Winner, Best International Idea, Golden Stiletto Awards 2011
Winner, Most successful campaign, Zihadlo Marketing Awards 2011 (via)

Saturday, 22 June 2019

Find Your Greatness

In 2012, Nike launched the "Find Your Greatness" campaign showing "everyday athletes around the world training, playing and competing" (via).



One of the many messages:
"If we think greatness is supposed to look a certain way, act a certain way and play a certain way, we certainly need to rethink some things."



This is really beautiful.

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image via

Thursday, 20 June 2019

My Mayor

Just when I thought I couldn't be a bigger fan of the Mayor of Milan, Beppe Sala posted this photograph on Facebook pointing out that Pride will be starting tomorrow and that Milan is a city of human rights and duties (via).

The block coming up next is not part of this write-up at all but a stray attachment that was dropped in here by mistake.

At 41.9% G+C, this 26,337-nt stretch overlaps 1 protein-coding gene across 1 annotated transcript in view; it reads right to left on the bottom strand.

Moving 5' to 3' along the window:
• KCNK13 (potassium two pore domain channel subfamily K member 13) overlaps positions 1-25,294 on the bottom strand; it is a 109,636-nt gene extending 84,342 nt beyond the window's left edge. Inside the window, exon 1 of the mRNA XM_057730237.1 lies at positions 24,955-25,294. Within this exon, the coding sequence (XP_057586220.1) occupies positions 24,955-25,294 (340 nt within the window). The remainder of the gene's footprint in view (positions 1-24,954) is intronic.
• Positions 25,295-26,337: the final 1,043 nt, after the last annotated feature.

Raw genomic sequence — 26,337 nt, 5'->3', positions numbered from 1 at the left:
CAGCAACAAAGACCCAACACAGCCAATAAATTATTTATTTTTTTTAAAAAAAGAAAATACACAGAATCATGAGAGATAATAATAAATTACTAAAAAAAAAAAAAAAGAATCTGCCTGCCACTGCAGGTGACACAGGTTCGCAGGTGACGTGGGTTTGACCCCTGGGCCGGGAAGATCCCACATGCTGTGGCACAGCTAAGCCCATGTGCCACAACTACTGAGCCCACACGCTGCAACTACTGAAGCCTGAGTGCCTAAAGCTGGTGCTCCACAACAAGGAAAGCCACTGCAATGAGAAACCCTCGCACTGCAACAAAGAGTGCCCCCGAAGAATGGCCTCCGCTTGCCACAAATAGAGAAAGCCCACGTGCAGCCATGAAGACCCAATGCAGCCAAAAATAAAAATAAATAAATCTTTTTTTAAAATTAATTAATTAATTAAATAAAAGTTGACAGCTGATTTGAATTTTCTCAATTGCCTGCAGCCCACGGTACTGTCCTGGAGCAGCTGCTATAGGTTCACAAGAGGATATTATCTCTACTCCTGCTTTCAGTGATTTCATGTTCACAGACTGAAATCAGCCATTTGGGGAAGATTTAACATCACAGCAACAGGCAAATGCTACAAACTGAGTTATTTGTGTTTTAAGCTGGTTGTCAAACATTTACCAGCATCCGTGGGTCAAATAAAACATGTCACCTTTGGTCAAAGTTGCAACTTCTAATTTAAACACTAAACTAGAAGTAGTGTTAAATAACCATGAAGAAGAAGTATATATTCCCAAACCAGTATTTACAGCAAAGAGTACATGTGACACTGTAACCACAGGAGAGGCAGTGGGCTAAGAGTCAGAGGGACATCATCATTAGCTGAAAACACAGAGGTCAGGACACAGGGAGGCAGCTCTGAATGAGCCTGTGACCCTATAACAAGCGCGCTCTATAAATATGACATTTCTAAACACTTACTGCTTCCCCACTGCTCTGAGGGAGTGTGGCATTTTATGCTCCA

photograph of Beppe Sala via

Monday, 17 June 2019

Only in England

Tony Ray-Jones (1941-1972) was an English photographer, or rather, "a social anthropologist with a camera". He photographed English rituals of Eton boarding school, beauty contests, pop festivals, the street, and the seaside (via).
Intrigued by the eccentricities of English social customs, Tony Ray-Jones spent the latter half of the 1960s travelling across England, photographing what he saw as a disappearing way of life.
Science Media Museum